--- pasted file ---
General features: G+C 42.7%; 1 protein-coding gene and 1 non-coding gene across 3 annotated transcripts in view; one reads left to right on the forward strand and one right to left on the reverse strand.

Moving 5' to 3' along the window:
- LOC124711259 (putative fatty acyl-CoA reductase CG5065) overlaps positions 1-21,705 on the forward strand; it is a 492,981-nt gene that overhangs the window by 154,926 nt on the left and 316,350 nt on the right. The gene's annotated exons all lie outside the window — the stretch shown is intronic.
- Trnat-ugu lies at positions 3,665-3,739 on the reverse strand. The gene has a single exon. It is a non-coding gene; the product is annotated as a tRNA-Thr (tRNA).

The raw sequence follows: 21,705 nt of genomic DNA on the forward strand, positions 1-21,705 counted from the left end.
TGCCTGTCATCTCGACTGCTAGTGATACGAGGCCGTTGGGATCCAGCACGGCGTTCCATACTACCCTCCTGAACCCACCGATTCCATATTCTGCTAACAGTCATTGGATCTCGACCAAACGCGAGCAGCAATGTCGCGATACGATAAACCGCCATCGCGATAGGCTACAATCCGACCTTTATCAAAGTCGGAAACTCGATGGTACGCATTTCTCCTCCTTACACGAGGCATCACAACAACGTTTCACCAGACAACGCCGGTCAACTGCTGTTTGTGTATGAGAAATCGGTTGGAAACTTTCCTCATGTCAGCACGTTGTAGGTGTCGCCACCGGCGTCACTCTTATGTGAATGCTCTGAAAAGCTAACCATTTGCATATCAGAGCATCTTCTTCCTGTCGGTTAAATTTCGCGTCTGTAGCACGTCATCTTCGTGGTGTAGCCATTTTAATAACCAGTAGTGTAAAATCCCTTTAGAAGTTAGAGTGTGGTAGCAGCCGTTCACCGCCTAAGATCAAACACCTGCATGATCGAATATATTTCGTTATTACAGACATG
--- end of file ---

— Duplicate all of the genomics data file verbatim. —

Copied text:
General features: G+C 42.7%; 1 protein-coding gene and 1 non-coding gene across 3 annotated transcripts in view; one reads left to right on the forward strand and one right to left on the reverse strand.

Moving 5' to 3' along the window:
- LOC124711259 (putative fatty acyl-CoA reductase CG5065) overlaps positions 1-21,705 on the forward strand; it is a 492,981-nt gene that overhangs the window by 154,926 nt on the left and 316,350 nt on the right. The gene's annotated exons all lie outside the window — the stretch shown is intronic.
- Trnat-ugu lies at positions 3,665-3,739 on the reverse strand. The gene has a single exon. It is a non-coding gene; the product is annotated as a tRNA-Thr (tRNA).

The raw sequence follows: 21,705 nt of genomic DNA on the forward strand, positions 1-21,705 counted from the left end.
TGCCTGTCATCTCGACTGCTAGTGATACGAGGCCGTTGGGATCCAGCACGGCGTTCCATACTACCCTCCTGAACCCACCGATTCCATATTCTGCTAACAGTCATTGGATCTCGACCAAACGCGAGCAGCAATGTCGCGATACGATAAACCGCCATCGCGATAGGCTACAATCCGACCTTTATCAAAGTCGGAAACTCGATGGTACGCATTTCTCCTCCTTACACGAGGCATCACAACAACGTTTCACCAGACAACGCCGGTCAACTGCTGTTTGTGTATGAGAAATCGGTTGGAAACTTTCCTCATGTCAGCACGTTGTAGGTGTCGCCACCGGCGTCACTCTTATGTGAATGCTCTGAAAAGCTAACCATTTGCATATCAGAGCATCTTCTTCCTGTCGGTTAAATTTCGCGTCTGTAGCACGTCATCTTCGTGGTGTAGCCATTTTAATAACCAGTAGTGTAAAATCCCTTTAGAAGTTAGAGTGTGGTAGCAGCCGTTCACCGCCTAAGATCAAACACCTGCATGATCGAATATATTTCGTTATTACAGACATG